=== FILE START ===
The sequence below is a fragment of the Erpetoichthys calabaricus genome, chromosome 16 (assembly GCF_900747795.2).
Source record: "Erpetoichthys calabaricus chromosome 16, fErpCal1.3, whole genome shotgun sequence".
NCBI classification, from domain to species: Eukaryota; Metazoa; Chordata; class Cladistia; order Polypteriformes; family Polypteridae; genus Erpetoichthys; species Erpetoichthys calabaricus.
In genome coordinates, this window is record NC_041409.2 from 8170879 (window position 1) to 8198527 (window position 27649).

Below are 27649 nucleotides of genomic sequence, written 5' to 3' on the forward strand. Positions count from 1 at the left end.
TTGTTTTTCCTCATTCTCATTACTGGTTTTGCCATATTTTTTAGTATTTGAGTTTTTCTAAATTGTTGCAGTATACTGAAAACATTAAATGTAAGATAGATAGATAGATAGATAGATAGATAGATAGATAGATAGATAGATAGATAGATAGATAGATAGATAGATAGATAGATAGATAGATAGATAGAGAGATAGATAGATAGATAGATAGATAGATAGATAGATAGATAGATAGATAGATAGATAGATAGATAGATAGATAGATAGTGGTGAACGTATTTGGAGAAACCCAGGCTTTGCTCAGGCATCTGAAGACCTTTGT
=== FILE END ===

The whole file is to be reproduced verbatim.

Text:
The sequence below is a fragment of the Erpetoichthys calabaricus genome, chromosome 16 (assembly GCF_900747795.2).
Source record: "Erpetoichthys calabaricus chromosome 16, fErpCal1.3, whole genome shotgun sequence".
NCBI classification, from domain to species: Eukaryota; Metazoa; Chordata; class Cladistia; order Polypteriformes; family Polypteridae; genus Erpetoichthys; species Erpetoichthys calabaricus.
In genome coordinates, this window is record NC_041409.2 from 8170879 (window position 1) to 8198527 (window position 27649).

Below are 27649 nucleotides of genomic sequence, written 5' to 3' on the forward strand. Positions count from 1 at the left end.
TTGTTTTTCCTCATTCTCATTACTGGTTTTGCCATATTTTTTAGTATTTGAGTTTTTCTAAATTGTTGCAGTATACTGAAAACATTAAATGTAAGATAGATAGATAGATAGATAGATAGATAGATAGATAGATAGATAGATAGATAGATAGATAGATAGATAGATAGATAGATAGATAGATAGATAGAGAGATAGATAGATAGATAGATAGATAGATAGATAGATAGATAGATAGATAGATAGATAGATAGATAGATAGATAGATAGTGGTGAACGTATTTGGAGAAACCCAGGCTTTGCTCAGGCATCTGAAGACCTTTGT